by alaol (c 1607-1680). Apart from padmavati, believed to be
his finest poem, Alaol also wrote Saifulmulk Badiuzzamal, a Bangla
rendering of a Persian narrative about the romance of prince
Saifulmulk and the fairy princess Badiuzzamal. Arakan's other
poets include Maradan (about 1600-1645) who wrote Nasirnama,
and quraishi magan thakur who wrote Chandravati, a fairy-tale
Medieval period (1700-1800) The close of the medieval period
was in many ways a period of decline. The decline of the Mughal
Empire, the inroads of the European trading powers and the
establishment of the British halted the natural flow of literary
creation. However, the tradition of Vaishnava literature, mangalkavya,
and translation work continued. There was a great deal of influence
of both the Hindu Puranas and Islamic thoughts. The main literary
productions of the period include padavali and mangalkavya.
Padavali writers in the 18th century include Narahari Chakravarti,
Natavar Das, Dinabandhu Das, Chandrashekhar-Shashishekhar and
Jagadananda. Their poems were, however, more full of ornamentation
Versions of Chandimangal continued to be composed, an important
version being that by Ramchandra Yati written 1766-67. Interest
also grew in Dharmamangal, with several poets, including Ghanaram
Chakravarti, Narasingha Basu, Manikram Ganguli, Ramkanta Ray
and Sahadev Chakravarti, writing different versions. Mangalkavyas
also started being composed about new deities, for example, Suryamangal,
Gangamangal, Shitalamangal, Laksmimangal, Sasthimangal and Sarasvatimangal.
Special mention may be made of Durgadas Mukherjee's Gabgabhaktitarabgini.
perhaps the greatest poet of the 18th century, wrote Nagastak
and Gangastak in Sanskrit and, in Bangla, satyanarayaner panchali,
Rasamanjari as well as Annadamangal. Annadamangal contains eight
episodes and three parts: Shivayan-Annadamangal, Vidyasundar-Kalikamangal
and Mansingha-Annapurnamangal. The character of Annada links
the different parts although the main story is how Bhavananda's
fortunes were transformed through Annada's blessings. Bharatchandra
had originally planned to write an epic on the model of Kavikankan's
Shrishrichandimangal, but, bowing to the taste of the 18th century
and the desire of Raja krishnachandra roy, he turned it into
the story of Vidyasundar. As a result, Bharatchandra's poem is
a mangalkavya only in form. Although the poet was himself inclined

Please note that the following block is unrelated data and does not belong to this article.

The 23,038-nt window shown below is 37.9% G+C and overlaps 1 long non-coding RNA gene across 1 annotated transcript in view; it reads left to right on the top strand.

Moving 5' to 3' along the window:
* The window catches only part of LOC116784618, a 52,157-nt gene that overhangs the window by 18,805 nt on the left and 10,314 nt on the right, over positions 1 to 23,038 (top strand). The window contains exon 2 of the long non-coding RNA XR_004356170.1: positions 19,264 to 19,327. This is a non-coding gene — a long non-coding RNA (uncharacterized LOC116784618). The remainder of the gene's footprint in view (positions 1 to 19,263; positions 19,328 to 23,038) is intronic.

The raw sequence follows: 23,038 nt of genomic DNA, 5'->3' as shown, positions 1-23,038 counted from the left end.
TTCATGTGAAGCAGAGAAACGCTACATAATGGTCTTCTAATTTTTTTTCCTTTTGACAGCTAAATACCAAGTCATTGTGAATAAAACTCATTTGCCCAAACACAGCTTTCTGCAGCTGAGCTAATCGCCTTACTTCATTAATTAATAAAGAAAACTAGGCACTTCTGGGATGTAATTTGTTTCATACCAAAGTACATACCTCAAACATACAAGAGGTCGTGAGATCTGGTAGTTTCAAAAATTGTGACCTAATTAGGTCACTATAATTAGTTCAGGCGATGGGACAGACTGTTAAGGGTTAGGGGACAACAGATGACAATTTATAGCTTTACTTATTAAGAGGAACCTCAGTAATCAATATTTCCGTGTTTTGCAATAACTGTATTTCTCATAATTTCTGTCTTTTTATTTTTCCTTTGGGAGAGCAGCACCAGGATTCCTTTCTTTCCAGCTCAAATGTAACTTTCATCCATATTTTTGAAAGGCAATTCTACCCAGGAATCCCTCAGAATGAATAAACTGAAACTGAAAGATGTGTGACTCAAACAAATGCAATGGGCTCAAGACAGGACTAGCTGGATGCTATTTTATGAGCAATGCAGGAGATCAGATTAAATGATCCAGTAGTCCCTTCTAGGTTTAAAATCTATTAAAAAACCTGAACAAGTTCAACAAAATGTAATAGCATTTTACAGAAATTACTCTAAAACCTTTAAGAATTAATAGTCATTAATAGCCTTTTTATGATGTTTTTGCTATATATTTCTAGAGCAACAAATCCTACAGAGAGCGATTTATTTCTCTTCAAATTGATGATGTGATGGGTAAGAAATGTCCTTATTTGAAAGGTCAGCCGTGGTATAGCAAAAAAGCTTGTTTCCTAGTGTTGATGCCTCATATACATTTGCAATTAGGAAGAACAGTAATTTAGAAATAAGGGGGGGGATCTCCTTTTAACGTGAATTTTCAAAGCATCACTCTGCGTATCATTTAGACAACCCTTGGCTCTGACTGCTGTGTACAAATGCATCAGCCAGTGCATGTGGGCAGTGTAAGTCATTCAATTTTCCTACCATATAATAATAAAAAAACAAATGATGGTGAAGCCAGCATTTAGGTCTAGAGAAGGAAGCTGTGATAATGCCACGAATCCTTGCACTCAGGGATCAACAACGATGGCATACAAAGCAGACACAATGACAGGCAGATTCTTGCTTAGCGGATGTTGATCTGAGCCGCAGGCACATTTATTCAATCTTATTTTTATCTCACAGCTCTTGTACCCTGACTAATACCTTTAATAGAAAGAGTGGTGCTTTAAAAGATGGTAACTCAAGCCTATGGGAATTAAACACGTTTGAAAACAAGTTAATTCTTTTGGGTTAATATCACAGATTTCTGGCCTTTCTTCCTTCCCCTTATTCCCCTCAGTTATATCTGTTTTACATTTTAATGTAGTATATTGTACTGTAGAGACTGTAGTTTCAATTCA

towards Vaishnavism, he presented the deities as fun-loving human
beings. Annadamangal influenced later poets in many ways; the
poets of Kalikamangal copied it extensively.
and others In the artificial atmosphere of an age of decline,
ramprasad sen (1721-1781) was an exception because of his sincere
devotionalism and simplicity of language. Although he was reputed
for his Shaktapadavali, he also wrote Vidyasundarkahini and Krsnakirtan.
In the songs of Ramprasad the fierce Kali turned into a kindly
mother. Some other poets of this genre were Radhakanta Mishra
(perhaps the first poet of Kolkata), Kavindra Chakravarti and
Nidhiram Acharya of chittagong.
An important part of 18th century literature was oral literature,
the main theme of which was love. Because this literature was
unwritten it kept on changing, right up to the 19th century.
In much folklore the main role is played by a woman. The most
important folkore collections are maimansingha gitika by Dinesh
Chandra Sen and Purbabanga-Gitika by Chandrakumar De.
period (1800- ) The modern period of Bangla literature
is usually dated from the foundation of fort william college
in 1800. The distinguishing features of Bangla literature of
this period were: (a) the rise and development of powerful
prose literature; (b) the influence of Sanskrit scholars on
prose during the first half of the 19th century; (c) the influence
of western literature; (d) the diversification of subjects;
(e) the rise of periodical literature; (f) the elevation of
colloquial language to the status of a literary language; (g)
the development of new poetic genres. The writers of this period
were inspired by the ideal of creating a universal, eternal
and independent literature. There was also at this time a growing
awareness that literature greatly influenced national life
and that it was the finest measure of national character.
modern period may be divided into six phases. In the first phase
(1800-1850), the era of prose, Christian missionaries and Sanskrit
scholars ushered in modernism through their prose writing. In
the second phase, the era of development (1850-1900), Bengali
writers, influenced by the west, created novels and poems that
have stood the test of time. The third phase, the era of Rabindranath
Tagore (1890-1930), was dominated by the poet, and, although
shorter, was prolific. The very short fourth phase, the post-Rabindranath
Tagore phase (1930-1947), from the era of Rabindranath Tagore
to the partition of India, is regarded as a separate phase outside
the Tagore influence. The fifth phase, the post-partition phase
(1947-1970), saw the political division of Bengal and the bifurcation
of Bangla literature into the literature of West Bengal and the
literature of East Bengal/East Pakistan. The six and latest phase
is the Bangladesh phase.
period: The era of prose (1800-1860) Bangla prose writing